Noi Albinoi-Alienated youth suffer everywhere on earth, as evidenced by this tale of out-of-sync Noi (Tomas Lemarquis) stumbling about a snowbound, claustrophobic village on an Icelandic fjord. He struggles to get along with his moody, alcoholic father, fights with the narrow-thinking authorities at his high school, pines for the pretty girl who works at the one-pump gas station. Filmmaker Dagur Kirir walks a fine line between Kaurismaki deadpan minimalism and Truffaut adolescent yearning.

     Loving Glances- Ex-Boston University filmmaking professor, Srdjan Karanovic (Petra's Wreath, The Fragrance of Wild Flowers) was among the important Yugoslav directors in the 1970s and 1980s, before teaching in America. Back home in Belrade, he became a vociferous opponent of the Milosevic regime. With his first feature in fifteen years, Karanovic has used the opportunity to show his vehement hatred of nationalist tendencies, but through a gentle, pensive, humanist comedy. It's 1996 in Belgrade, and a Croation-born Serbian is among the refugees. He's searching for his lost girl, finds a new one via a computerized dating service. But his every step toward happiness is watched over by family ghosts-are these on-screen apparitions real or imagined?-who want him involved with someone ethnically pure.

     Osama-The first feature production in post-Taliban Afghanistan, Siddiq Barak's story takes place when the Taliban are still in power. It's the tragic tale of a teenage girl who, disguised as a boy, is drafted into the Taliban army. Her identity discovered, she is married off in punishment to an aging mulah, who already has a household of veiled wives. This movie was given financial help by the Iranian Ministy of Culture. Despite its extreme relevancy, it feels too derivative of an Iranian-made polemic by Samira or Mohsen Makhhmalbaf.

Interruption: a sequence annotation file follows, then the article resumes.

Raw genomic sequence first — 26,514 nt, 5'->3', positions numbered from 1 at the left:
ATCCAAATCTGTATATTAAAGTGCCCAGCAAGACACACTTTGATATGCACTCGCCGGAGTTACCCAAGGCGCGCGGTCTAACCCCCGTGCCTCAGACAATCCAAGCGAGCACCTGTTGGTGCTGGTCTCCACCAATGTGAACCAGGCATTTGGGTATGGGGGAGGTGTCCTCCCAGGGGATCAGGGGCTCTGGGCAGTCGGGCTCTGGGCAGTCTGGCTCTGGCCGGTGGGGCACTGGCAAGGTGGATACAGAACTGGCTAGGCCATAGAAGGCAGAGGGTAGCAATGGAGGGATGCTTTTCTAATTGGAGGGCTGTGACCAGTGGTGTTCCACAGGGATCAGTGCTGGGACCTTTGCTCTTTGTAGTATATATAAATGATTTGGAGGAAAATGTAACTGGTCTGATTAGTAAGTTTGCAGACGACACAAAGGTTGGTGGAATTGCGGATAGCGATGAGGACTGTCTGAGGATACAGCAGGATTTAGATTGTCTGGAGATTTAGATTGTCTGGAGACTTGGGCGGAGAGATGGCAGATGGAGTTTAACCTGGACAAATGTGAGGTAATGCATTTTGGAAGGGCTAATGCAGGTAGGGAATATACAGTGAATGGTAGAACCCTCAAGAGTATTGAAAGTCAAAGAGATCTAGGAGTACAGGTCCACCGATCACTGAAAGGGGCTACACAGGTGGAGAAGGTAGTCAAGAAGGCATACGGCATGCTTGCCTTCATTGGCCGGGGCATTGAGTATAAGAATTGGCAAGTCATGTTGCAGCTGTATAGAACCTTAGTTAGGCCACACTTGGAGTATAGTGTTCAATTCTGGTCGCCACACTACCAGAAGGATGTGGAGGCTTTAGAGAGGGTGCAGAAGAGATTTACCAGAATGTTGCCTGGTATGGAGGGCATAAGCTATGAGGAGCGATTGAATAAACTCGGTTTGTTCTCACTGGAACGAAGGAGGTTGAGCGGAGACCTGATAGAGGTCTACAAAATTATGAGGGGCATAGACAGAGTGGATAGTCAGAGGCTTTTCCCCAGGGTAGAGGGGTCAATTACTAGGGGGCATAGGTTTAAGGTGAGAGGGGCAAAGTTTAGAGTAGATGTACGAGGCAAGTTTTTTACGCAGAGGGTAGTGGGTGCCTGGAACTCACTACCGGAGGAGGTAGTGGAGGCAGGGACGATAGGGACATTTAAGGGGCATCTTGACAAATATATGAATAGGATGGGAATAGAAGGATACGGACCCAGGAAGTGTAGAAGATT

Tom Dowd & the Language of Music-Mark Moormann's film was
the most joyous at Toronto, a love-in homage to a genius sound engineer, Tom Dowd, who for decades, orchestrated the recordings of the giants of American music, including Ray Charles, Les Paul, Otis Redding, Lynyrd Skynard, Ornette Coleman, Aretha Franklin, the Allman Brothers. In the rotten music-business world, Dowd was the nice guy's nice guy. There's great music played here, and testimony after testimony-from Ray Charles, Eric Clapton, Greg Allman, etc.-to Dowd's musical genius and to his worth as a human being.

     End of the Century: the Story of the Ramones- Co-directed by Michael Gramaglia and Jim Fields, this is a mesmerizing, troubling documentary about the rise and stumble of the three-chord legendary punkers from Forest Hills, New York. They were all called Ramones, but how could any three people be more unalike than the off-stage unrelated Joey, Johnny, and Dee Dee? The key interviews here are with the fascistic, control-freak Johnny and the drugged-up, tattoo-covered Dee Dee. Just as he agreed to talk, the hippyish Joey went into a hospital for the last time. Soon after being interviewed,
Dee Dee Od'd. This is the best record you'll ever get of the real-person Ramones.

     Festival failures? The Girl With a Pearl Earring, a stodgy, stillborn adaptation of Tracy Chevalier's much overrated novel about the mysterious girl in the Vermeer painting. Scarlett Johannson is OK as the gal, but Colin Firth seems damned uncomfortable claiming to be the master Dutch painter.

     The Human Stain. Philip Roth's novel about a light-skinned black man hiding out as a Jewish professor strains credibility on the page. It's worse when the Afro-American in the movie proves to be Britain's Anthony Hopkins. Nicole Kidman is beautiful and sexy, but she's hardly the part of a little-educated worker and cow milker.

     In the Cut. Why did Jane Campion bother to adapt Susanna Moore's dank, ugly literary potboiler? Nobody liked this movie, and who can believe Hollywood's Meg Ryan as a New York intellectual? However, she does, as she did with Sally, fake well a couple of orgasms.

(Boston Phoenix - September 2003)